Now the tool knows that I only want to look at people who voted on “Boardwalk Empire.” The next step involves the tool looking for correlations – that is, relationships between “Boardwalk Empire” votes and other votes cast on Ranker. I could compare votes cast for or against “Boardwalk Empire” with votes cast on pretty much any other subject – films, foods, people, gadgets… you name it. Sometimes, this can be very interesting, as in this post, where we correlated people’s taste in breakfast cereals vs. films and tv shows.

But for the sake of explanation, let’s look at a more direct comparison, which usually yields more interesting results. So we’ll compare votes on “Boardwalk Empire” to votes on other TV shows, to see how well we can predict what fans of HBO’s Prohibition drama might also enjoy on the tube.

The results are pretty standard, and really show off exactly what the tool can do. When searching “Boardwalk Empire” correlated with other TV shows, here’s what I see:

Those percentages to the right represent what we call the “Lift %,” which basically just means “how much more likely is a “Boardwalk Empire” fan to enjoy X show, over a random person who does not have an opinion about Boardwalk Empire”? I’d ask Ravi to explain it to you directly, but his answer would likely involve fractals, and I don’t want to put you through that.

Trust me on this part, though… The higher the Lift %, the MORE likely a “Boardwalk Empire” fan will also enjoy whatever show we’re discussing.

Keeping that in mind, most of the results seem fairly predictable and straight-forward. A “Boardwalk Empire” fan would naturally be likely to enjoy “The Shield” or “The Killing,” two different hard-edged crime dramas with occasionally similar themes. Similarly, “Deadwood” seems an obvious fit – both are violent HBO series exploring crime in different periods of American history. In fact, there’s really only two outliers that make this list kind of compelling… What the hell are “Thundercats” and “Police Squad!” doing there?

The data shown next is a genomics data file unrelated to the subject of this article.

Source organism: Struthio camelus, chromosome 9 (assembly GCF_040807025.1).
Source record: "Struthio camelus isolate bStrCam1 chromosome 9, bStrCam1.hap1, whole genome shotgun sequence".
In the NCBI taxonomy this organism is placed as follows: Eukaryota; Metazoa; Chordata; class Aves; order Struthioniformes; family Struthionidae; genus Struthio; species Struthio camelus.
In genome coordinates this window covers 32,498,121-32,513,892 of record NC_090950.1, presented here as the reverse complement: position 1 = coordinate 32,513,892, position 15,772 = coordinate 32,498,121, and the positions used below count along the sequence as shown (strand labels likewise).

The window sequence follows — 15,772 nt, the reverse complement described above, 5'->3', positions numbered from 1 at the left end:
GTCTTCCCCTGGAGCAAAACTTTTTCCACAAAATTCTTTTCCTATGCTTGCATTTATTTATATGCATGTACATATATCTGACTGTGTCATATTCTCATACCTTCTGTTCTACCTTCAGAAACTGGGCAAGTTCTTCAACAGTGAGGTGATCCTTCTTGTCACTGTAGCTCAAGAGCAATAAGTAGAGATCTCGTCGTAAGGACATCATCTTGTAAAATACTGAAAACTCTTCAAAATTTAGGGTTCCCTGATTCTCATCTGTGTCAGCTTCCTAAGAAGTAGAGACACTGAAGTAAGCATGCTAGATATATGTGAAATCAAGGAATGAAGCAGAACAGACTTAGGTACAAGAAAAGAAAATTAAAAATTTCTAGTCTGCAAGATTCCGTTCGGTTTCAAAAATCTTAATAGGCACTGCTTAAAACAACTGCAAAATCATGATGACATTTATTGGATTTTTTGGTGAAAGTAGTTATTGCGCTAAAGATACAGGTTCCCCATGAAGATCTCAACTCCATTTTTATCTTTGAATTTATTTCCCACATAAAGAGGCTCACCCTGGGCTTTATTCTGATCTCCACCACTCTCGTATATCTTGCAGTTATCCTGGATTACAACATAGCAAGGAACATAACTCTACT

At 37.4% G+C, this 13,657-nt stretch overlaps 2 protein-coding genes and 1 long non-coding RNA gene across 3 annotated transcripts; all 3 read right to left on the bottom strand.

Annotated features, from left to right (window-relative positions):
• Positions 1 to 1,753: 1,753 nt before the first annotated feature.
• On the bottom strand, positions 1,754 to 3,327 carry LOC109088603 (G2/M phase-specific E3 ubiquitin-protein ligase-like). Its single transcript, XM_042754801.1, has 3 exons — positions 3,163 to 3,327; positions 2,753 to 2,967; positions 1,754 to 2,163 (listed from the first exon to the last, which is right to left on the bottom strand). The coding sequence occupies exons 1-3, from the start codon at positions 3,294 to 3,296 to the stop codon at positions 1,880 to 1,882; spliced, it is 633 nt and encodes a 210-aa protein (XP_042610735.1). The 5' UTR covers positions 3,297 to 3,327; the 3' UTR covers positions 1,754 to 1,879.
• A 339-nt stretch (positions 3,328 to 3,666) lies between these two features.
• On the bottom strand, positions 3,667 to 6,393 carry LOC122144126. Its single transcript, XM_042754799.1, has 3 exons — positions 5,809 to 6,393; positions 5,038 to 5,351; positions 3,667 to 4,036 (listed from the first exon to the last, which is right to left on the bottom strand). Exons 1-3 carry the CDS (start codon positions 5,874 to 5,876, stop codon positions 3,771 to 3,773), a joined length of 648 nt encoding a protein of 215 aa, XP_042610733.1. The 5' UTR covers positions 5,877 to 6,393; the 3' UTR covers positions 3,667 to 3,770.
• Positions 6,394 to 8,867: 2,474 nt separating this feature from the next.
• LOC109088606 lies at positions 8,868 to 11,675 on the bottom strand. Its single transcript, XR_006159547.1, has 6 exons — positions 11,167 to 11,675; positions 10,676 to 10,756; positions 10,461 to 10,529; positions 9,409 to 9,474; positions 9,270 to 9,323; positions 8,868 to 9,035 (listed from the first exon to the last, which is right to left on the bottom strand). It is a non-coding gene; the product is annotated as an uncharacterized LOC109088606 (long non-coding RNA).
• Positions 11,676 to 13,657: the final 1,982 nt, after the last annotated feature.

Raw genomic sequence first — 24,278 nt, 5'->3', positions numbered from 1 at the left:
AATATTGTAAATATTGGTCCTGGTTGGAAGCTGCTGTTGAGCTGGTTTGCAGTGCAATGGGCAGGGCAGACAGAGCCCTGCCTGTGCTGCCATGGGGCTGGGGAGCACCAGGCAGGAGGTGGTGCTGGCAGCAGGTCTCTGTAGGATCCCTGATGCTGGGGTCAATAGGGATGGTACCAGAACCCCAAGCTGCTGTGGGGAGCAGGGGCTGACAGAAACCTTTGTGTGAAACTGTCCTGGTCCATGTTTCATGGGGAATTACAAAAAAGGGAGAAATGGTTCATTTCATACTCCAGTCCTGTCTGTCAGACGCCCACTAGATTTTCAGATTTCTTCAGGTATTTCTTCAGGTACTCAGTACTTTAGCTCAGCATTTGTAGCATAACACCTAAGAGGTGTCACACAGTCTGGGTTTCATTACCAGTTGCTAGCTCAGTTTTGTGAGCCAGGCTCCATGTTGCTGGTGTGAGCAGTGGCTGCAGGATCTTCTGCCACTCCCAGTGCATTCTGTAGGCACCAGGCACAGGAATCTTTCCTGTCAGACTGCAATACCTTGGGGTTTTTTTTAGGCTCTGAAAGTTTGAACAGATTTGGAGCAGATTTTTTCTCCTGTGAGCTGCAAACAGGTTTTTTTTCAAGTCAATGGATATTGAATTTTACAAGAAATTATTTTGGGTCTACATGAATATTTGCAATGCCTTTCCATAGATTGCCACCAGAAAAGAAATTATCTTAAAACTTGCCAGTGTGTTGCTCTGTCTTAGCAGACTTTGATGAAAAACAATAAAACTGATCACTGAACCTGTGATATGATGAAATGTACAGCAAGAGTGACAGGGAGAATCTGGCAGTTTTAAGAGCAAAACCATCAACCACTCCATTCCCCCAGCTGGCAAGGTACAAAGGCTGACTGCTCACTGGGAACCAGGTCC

There’s probably a very reasonable explanation for this. Maybe a big chunk of people went to the “Boardwalk Empire” page and then immediately voted on their favorite ’80s cartoon series as well? It’s possible, but seems unlikely, as there aren’t any other animated shows in the Top 10 (or even 20!) of this group. Maybe people who like “Boardwalk Empire” – or crime shows more generally – also enjoy occasionally making light of a very serious subject by throwing on the adventures of Detective Frank Drebin of “Police Squad!” To investigate this, I’d probably look at a similar chart for the show “Police Squad!” and see if a lot of more serious crime fare appeared.

And what do you know? It does! Along with the expected other comedy series from the same era – “Welcome Back Kotter,” “WKRP in Cincinnati” and so on, sure enough we see that “Police Squad!” fans have also voted positively on “The Sopranos,” “Boardwalk Empire” and even “Miami Vice.” We could certainly do more research to confirm, but this definitely points me towards a preliminary hypothesis – fans of crime shows don’t really differentiate between funny or serious content. They just like the topic of crime and criminals.

To keep investigating, I’d probably look at some other crime dramas and comedies to see if I also got similar results. If, say, “The Wire” fans also tended to enjoy “Pink Panther” movies, or fans of “Hackers” also cited “Sneakers” as a favorite film, we’d be on our way to a full-fledged theory. But that’s a blog post for a different day, kids. Now it’s time for bed.

– Lon